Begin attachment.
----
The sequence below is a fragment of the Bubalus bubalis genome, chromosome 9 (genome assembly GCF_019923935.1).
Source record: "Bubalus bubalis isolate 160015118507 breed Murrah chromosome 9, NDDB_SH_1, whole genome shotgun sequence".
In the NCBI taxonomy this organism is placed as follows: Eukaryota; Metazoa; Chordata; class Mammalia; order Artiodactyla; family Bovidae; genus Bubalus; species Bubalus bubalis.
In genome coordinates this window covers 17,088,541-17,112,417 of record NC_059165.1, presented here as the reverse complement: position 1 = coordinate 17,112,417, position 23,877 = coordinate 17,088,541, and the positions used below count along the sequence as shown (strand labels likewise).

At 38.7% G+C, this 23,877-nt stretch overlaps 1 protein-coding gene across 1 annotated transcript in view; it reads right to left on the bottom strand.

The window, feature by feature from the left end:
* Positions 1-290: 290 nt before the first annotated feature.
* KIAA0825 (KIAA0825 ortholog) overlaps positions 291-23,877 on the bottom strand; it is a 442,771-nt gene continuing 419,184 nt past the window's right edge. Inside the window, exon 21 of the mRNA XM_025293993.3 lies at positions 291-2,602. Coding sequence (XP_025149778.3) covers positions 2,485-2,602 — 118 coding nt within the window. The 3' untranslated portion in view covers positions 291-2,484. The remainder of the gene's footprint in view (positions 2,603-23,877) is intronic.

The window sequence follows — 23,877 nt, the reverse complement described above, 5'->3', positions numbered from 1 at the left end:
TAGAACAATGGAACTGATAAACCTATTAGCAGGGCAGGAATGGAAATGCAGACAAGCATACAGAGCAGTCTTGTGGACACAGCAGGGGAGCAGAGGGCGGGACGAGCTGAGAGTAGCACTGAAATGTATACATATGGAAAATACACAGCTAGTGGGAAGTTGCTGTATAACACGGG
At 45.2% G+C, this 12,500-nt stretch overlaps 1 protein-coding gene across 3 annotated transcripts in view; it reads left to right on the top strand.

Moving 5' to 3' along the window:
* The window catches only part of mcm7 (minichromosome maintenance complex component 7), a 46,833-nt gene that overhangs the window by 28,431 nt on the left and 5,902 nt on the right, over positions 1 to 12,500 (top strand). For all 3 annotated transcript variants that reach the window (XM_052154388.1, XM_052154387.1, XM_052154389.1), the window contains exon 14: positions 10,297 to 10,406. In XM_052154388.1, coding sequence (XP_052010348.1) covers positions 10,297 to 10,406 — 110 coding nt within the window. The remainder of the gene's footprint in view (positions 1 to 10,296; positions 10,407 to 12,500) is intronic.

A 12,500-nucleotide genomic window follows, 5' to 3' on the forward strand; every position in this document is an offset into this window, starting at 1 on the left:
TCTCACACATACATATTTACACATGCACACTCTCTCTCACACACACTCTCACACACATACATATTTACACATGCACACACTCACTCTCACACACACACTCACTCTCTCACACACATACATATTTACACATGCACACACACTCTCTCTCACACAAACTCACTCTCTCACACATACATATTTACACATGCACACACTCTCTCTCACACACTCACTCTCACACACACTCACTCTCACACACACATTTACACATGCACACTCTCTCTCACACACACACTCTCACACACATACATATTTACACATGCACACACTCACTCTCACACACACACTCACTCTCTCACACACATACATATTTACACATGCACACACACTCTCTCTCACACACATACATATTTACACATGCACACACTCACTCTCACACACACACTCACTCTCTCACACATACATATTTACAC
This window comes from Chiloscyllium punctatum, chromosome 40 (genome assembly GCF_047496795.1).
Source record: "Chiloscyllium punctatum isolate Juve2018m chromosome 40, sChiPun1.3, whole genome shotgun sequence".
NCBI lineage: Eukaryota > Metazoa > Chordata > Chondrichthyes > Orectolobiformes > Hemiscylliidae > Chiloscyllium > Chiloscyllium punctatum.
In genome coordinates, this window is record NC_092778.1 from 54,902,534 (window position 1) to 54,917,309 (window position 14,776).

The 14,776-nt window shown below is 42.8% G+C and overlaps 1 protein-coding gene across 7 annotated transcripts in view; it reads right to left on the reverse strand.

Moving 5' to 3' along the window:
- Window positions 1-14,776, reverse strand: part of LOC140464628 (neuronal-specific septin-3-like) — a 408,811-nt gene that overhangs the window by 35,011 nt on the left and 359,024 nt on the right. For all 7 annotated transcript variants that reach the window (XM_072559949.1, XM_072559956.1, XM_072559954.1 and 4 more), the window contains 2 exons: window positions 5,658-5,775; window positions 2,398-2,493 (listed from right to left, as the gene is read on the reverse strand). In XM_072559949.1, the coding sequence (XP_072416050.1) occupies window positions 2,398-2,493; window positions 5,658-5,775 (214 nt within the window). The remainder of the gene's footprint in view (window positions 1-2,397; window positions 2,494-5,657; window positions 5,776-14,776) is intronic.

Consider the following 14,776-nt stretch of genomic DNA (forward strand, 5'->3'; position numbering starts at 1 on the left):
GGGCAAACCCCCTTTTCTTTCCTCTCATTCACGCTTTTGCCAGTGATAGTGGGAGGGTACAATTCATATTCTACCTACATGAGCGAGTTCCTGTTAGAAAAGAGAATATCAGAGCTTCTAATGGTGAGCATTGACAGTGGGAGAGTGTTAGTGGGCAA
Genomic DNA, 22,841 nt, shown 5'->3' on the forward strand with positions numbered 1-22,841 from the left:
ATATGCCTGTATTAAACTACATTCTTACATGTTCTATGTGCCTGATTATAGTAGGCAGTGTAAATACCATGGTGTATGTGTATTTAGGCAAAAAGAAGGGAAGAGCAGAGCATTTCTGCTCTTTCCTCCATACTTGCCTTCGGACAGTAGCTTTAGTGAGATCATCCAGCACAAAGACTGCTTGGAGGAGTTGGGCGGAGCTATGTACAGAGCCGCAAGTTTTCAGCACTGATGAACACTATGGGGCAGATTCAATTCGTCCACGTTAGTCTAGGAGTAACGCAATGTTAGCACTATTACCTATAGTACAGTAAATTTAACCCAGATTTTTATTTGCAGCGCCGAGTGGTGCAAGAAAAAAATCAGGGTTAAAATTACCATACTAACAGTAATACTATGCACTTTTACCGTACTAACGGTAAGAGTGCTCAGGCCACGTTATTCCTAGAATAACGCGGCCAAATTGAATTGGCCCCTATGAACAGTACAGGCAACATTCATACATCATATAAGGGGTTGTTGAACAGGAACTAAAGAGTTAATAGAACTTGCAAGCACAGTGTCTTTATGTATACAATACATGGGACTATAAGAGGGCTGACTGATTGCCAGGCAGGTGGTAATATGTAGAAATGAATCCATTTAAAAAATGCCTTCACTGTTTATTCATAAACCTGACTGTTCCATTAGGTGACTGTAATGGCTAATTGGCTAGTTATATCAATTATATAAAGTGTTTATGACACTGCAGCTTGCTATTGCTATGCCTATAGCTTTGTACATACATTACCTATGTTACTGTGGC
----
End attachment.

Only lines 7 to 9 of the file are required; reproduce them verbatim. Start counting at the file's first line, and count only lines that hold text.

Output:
* Positions 1-290: 290 nt before the first annotated feature.
* KIAA0825 (KIAA0825 ortholog) overlaps positions 291-23,877 on the bottom strand; it is a 442,771-nt gene continuing 419,184 nt past the window's right edge. Inside the window, exon 21 of the mRNA XM_025293993.3 lies at positions 291-2,602. Coding sequence (XP_025149778.3) covers positions 2,485-2,602 — 118 coding nt within the window. The 3' untranslated portion in view covers positions 291-2,484. The remainder of the gene's footprint in view (positions 2,603-23,877) is intronic.

The window sequence follows — 23,877 nt, the reverse complement described above, 5'->3', positions numbered from 1 at the left end: